Interaction with humans[edit]

The larvae of A. verbasci is a common household pest. Adult beetles usually lay their eggs in air ducts, in closets, under furniture, or under baseboards.[7] Once hatched and until they pupate into adults, the larvae hide in dark, undisturbed areas and feed on organic material. The larvae are thus responsible for the damage of various items, such as furniture, clothing, blankets, furs, and carpets. They are commonly found in musical instruments which have been stored for lengthy periods of time, feeding on pads and felts most commonly found in woodwind instruments. Collections of specimens, especially of insects, are also vulnerable to attack, making A. verbasci a common pest in museums.[8] Infestations can be prevented by regular vacuum cleaning, dry cleaning or airing clothing outside, placing naphthalene balls in closets, and removing abandoned bird and insect nests attached to the building.[7] Signs of an infestation include the presence of damaged articles, molted larval skins in dark areas, and an abundance of adult beetles near windows.[7] Susceptible people may also find that shed hairs from the larvae cause irritated itchy welts that may be confused with bedbug bites.[9] Deterring or killing A. verbasci can be accomplished using insecticides,[7] oxygen deprivation,[10] freezing,[11] and pheromone[12] and scent traps.[12]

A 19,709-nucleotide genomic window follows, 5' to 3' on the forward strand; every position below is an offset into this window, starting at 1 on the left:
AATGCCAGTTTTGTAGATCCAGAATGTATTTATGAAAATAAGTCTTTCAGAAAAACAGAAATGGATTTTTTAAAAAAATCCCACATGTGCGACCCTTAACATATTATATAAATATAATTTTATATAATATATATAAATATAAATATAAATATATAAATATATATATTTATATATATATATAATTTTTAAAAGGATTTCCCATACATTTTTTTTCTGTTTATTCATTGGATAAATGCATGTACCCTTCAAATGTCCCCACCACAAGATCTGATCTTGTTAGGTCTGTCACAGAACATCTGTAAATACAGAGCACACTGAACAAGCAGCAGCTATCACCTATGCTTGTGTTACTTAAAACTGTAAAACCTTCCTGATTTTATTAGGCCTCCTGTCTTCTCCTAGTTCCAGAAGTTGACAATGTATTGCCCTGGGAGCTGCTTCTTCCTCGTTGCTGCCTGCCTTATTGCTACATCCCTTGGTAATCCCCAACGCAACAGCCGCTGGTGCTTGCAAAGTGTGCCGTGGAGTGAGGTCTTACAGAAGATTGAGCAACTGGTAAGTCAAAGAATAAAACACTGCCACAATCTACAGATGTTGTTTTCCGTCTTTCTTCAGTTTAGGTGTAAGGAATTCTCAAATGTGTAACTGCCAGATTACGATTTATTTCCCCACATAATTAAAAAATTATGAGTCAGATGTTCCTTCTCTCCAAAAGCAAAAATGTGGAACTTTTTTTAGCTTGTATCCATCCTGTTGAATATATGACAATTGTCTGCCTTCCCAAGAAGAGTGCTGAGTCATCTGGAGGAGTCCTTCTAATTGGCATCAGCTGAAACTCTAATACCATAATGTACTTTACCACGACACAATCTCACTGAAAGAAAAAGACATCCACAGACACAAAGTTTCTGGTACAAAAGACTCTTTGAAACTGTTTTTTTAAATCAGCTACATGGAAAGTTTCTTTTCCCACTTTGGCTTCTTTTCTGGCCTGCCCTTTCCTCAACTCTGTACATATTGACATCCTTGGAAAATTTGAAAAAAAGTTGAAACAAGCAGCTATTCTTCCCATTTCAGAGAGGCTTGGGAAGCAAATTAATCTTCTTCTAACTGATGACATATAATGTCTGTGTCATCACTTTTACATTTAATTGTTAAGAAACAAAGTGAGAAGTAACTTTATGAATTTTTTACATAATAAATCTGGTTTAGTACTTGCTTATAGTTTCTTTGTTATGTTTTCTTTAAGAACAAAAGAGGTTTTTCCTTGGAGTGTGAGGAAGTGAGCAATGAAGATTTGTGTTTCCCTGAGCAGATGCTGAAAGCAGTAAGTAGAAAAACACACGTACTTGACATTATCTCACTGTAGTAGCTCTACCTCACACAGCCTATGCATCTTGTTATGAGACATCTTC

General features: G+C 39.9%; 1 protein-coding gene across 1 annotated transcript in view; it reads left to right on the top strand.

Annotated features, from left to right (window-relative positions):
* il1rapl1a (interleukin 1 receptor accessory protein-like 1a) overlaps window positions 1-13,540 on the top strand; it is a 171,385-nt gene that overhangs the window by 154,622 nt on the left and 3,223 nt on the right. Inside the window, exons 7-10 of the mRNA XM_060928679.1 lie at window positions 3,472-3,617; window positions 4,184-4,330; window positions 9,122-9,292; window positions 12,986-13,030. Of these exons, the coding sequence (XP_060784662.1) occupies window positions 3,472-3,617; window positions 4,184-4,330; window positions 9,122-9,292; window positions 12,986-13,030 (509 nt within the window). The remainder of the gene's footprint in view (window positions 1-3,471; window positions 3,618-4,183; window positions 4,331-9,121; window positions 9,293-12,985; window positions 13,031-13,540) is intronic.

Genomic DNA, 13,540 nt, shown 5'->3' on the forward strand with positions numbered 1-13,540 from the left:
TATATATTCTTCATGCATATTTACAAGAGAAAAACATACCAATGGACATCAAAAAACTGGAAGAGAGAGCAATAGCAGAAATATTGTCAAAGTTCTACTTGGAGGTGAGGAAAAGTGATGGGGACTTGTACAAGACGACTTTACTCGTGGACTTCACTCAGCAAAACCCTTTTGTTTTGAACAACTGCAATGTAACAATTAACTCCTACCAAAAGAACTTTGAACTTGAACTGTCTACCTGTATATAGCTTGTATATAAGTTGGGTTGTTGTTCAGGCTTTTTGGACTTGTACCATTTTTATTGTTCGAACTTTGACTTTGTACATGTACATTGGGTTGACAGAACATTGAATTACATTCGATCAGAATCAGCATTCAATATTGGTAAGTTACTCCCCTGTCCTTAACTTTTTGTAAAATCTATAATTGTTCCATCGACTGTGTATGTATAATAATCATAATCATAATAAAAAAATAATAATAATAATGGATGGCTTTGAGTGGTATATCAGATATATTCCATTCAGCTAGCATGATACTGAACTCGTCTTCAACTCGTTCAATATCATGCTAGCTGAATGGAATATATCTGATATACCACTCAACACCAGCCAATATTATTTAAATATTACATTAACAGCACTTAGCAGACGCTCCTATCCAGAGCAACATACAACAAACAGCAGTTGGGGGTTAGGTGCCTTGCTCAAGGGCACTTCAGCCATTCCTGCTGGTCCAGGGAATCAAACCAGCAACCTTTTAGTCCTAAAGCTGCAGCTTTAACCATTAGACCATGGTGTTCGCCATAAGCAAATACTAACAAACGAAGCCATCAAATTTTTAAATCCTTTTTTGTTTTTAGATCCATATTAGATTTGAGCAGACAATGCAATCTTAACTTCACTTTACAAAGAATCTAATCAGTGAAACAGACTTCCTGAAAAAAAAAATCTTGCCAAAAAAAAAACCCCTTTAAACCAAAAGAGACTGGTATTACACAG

References[edit]

  1. ^ G. M. Blake (1958). "Control of diapause by an internal clock in Anthrenus verbasci". Nature 183 (4654): 126–127. doi:10.1038/183126a0. 
  2. ^ Jim McClarin. "Varied Carpet Beetle". Retrieved February 22, 2009. 
  3. ^ Stuart Bennet. "Varied Carpet Beetle". Retrieved February 22, 2009. 
  4. ^ a b E. Watson, G. Barson, D. Pinniger, G. Roberts & A. Ludlow (1997). "Evaluation of the behavioural responses of Anthrenus verbasci adults and larvae to permethrin using a computerized tracking system". Journal of Stored Products 33 (4): 335–346. doi:10.1016/S0022-474X(97)00013-1.